What I gleaned about the stories: In a world where the names of gods are bad jokes, lives are somewhat farcical.
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Note: This is a short story collection, so the rules are slightly different from standard Immerse or Die: instead of reading on every time I lose immersion, I stop reading that story and move onto the next one. As usual, I stop reading after the third WTF.
Note: The Table of Contents does not seem to match the episodes that the book is divided into. This made navigation from story to story frustrating.
Analysis: On the first page, I encountered:
Yes, charge him with an axe. I’m sure that never occurred to the miners before they summoned you,” said Sinister.
“Hasn’t failed us yet,” said Dexter. The King’s Rest had a mind for each head, one wise, one brash. Neither was often helpful.
Like most readers I start forming an image of a character as soon as they are mentioned, and rely on the narrator to point out things that would be obvious. As there are no special qualities mentioned, I thought Sinister was Klondaeg’s companion. So discovering a short while later that Sinister was actually one personality in a talking axe destroyed my existing mental image.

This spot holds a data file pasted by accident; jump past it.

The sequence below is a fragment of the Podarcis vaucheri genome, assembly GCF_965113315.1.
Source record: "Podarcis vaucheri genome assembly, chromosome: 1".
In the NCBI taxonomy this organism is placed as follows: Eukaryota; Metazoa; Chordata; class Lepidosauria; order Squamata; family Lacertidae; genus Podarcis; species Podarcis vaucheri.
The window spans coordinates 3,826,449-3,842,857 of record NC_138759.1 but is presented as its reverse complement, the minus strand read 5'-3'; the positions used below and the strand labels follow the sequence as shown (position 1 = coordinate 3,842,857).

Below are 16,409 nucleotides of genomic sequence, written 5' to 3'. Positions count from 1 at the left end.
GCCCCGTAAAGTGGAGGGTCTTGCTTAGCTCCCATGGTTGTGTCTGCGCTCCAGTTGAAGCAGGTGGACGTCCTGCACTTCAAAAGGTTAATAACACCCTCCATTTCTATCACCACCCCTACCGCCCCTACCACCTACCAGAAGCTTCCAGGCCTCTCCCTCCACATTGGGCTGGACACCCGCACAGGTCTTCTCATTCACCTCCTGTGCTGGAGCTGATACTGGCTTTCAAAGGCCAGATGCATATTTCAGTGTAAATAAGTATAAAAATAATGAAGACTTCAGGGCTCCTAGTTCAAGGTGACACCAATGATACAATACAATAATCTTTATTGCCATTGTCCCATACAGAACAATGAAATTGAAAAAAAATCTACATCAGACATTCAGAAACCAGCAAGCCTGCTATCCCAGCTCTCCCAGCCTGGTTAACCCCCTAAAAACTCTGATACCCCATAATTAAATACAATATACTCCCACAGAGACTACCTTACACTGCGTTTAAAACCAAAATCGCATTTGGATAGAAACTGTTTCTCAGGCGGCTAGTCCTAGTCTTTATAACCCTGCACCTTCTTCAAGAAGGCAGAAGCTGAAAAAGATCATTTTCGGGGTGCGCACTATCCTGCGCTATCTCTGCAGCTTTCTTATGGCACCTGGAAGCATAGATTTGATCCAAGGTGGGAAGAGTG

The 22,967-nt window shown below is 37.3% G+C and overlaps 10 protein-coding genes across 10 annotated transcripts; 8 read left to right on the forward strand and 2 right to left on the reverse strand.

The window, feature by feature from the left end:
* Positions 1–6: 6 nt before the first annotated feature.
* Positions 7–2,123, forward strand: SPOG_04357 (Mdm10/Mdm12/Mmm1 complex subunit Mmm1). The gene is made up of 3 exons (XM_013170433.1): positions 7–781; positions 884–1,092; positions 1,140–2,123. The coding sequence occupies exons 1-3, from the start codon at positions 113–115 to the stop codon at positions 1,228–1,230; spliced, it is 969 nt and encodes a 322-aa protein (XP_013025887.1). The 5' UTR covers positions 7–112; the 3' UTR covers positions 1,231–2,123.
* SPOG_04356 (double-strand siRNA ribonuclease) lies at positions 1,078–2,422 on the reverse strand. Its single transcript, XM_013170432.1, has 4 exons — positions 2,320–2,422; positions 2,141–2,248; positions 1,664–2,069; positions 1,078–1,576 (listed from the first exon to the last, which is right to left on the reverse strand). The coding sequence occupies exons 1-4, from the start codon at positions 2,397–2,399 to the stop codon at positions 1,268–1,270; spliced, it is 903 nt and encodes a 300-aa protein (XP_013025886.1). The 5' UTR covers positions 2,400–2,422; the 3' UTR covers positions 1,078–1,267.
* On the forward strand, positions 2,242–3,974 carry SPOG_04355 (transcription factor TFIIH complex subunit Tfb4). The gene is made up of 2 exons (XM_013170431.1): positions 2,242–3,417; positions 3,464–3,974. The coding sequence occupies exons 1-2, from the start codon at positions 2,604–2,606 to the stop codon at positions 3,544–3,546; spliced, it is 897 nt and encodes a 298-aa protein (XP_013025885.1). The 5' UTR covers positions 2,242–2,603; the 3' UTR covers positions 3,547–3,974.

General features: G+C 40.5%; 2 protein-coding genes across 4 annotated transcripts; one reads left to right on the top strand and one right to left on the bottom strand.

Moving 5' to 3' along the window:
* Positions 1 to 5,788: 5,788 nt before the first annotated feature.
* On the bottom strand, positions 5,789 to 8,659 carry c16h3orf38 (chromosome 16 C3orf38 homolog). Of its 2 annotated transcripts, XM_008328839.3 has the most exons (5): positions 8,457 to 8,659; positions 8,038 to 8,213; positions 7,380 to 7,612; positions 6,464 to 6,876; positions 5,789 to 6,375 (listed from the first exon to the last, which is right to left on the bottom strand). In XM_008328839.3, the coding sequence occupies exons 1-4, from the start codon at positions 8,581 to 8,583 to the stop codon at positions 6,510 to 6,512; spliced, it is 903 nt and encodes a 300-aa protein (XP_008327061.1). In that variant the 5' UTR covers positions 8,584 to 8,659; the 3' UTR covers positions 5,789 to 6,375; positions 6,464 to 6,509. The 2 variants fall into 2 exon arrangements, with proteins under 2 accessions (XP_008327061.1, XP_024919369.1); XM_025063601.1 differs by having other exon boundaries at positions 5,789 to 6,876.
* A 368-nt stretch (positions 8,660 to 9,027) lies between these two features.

As I was still on the first page, little else had been confirmed, so this had the unfortunate effect of undermining my trust in my image of everything else. I therefore moved on.
Analysis: While fighting a vampire, Klondaeg hits it in the chest with his axe. The vampire performs the traditional laughing gloat, so Klondaeg reaches for a stake. Then the axe falls out of the vampire’s chest.
As the description didn’t mention the axe becoming lodged, this came as a surprise. So I reread that section of the fight. And then I reread it again. When I still wasn’t sure on the third reading whether Klondaeg had let go when it became lodged or held on and reached for the stake with his other hand, I moved on.
Note from Jeff: As a rule, if any physical action or event has consequences later and it makes sense that the narrator/protag would be able to see it, that fact should be mentioned in context at the time it occurred.
Analysis: The third section opens with a smith monologuing the repair of King’s Rest. Each time he refers to his instructions, he describes them as being from his patron. As Klondaeg had seemed a comical monster hunter, it seemed both unlikely he would be described as patron rather than customer, and entirely reasonable he would lose his axe to someone else at some point.
Therefore, having Klondaeg arrive, using his own name with no explanation of why the smith might not use the name, deflated the comic suspense that had been building.
Doubts about the solidity of descriptions confirmed, I pulled the plug.
Analysis: The book lists the world’s pantheon at the start (including O’Plenty, a god of wealth, and Bakfyre, a god who twists wishes), so I anticipated a farce. And received one. The sections I read are consistently absurd.
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